After graduating from medical school as a family physician, I felt prepared to care for an entire community and, in 2004, opened a rural health clinic in Scott County in southeastern Indiana. But nothing could have prepared me for the suffering I found in the nation’s heartland. Young people with the kinds of complications from diabetes usually seen only in much older people. Women dying from cervical cancer. A man with a tumor on his tongue so large he couldn’t close his mouth. All of these, and more, could have been prevented with access to primary health care.
These encounters with people harmed by the circumstances of their birth convinced me that health and prosperity are not solely dependent on effort and choice. As the surgeon general’s report on Community Health and Economic Prosperity indicates, certain U.S. communities are at health disadvantages due to inequitable access to vital conditions that shape health and well-being such as clean air and water, nutritious food, safe housing, reliable transportation, a livable wage, and a sense of belonging and civic power.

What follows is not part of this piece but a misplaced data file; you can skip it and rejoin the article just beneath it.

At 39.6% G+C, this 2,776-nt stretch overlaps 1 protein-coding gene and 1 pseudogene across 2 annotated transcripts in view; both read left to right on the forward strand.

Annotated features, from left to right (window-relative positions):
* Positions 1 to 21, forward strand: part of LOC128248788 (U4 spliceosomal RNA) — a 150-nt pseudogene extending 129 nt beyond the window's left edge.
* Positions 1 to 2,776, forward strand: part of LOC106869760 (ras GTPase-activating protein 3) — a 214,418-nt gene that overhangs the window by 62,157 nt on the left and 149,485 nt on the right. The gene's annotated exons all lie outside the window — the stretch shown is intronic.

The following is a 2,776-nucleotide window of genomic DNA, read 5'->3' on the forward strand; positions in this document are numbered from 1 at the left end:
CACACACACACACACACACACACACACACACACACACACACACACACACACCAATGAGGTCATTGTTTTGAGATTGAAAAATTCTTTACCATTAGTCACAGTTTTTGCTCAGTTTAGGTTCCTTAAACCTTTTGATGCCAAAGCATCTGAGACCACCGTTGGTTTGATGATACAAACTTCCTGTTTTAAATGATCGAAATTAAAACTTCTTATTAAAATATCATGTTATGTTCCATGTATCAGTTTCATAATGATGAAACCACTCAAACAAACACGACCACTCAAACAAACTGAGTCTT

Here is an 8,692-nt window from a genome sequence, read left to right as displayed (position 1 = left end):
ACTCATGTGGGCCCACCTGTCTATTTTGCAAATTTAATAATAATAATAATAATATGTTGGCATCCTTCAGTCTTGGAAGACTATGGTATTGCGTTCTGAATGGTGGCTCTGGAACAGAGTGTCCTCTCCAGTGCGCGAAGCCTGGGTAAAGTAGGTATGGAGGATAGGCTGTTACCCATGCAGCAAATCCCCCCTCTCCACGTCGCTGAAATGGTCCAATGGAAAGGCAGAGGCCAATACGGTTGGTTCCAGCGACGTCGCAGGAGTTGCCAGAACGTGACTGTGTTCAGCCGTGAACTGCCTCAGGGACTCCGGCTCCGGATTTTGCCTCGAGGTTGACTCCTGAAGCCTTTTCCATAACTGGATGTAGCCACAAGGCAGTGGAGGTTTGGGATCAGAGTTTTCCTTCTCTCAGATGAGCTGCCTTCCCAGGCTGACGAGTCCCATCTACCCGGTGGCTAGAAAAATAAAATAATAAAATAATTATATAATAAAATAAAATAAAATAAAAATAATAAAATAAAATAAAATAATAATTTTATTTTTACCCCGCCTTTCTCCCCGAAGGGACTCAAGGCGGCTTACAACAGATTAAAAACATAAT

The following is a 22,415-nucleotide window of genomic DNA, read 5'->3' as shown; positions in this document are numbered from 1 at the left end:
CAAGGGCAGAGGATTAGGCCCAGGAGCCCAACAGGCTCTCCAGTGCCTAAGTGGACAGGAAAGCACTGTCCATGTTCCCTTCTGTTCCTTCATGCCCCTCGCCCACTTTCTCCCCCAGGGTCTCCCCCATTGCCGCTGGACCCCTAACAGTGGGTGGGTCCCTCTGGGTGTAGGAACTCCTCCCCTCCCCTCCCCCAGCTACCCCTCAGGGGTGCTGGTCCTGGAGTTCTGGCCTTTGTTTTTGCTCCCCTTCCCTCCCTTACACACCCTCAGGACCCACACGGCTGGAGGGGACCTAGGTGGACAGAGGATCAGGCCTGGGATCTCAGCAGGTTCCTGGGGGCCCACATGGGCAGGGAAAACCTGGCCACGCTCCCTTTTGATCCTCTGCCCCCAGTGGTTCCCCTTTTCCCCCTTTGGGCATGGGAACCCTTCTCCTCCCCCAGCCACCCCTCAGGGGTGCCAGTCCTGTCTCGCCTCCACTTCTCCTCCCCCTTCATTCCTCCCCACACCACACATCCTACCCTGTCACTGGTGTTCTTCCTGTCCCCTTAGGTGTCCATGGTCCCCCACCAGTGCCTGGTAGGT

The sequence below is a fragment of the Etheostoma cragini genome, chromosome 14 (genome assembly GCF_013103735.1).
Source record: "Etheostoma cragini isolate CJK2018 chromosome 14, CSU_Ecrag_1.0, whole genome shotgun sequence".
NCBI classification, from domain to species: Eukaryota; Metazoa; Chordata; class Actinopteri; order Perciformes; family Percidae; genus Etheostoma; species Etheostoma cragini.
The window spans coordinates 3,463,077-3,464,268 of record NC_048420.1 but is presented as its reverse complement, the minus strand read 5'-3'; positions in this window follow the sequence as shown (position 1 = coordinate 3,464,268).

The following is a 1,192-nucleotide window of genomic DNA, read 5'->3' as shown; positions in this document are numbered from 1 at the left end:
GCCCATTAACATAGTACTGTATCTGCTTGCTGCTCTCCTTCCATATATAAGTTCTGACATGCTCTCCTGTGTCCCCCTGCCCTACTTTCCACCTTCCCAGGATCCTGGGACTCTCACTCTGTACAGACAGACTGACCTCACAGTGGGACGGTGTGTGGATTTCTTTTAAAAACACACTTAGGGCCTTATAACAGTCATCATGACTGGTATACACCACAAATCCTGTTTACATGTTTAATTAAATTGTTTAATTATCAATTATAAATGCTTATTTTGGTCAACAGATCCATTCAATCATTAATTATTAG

Children don’t choose to be born and raised in these low-opportunity neighborhoods. Yet their life chances are diminished all the same. After all, people can only make choices from the options available to them.
My community in Scott County has been on the frontlines of the national overdose crisis. In 2012, Reuters shined a spotlight on the deaths of despair snatching people from far too many families in this rural community. Even with the national attention, nothing was done to reduce the harm that health disparities and substance use were inflicting on residents, inevitably leading to the worst drug-fueled HIV outbreak in U.S. history in 2015.
It took that tragedy to bring change. Today, Scott County has the best HIV treatment rates in the state and incredibly had only one new case last year. The local recovery community has expanded and become a resource for others. All this was done by providing access to care in ways that feel safe to people in need, moving beyond “do no harm” to “protect from harm” through the use of harm-reduction programs.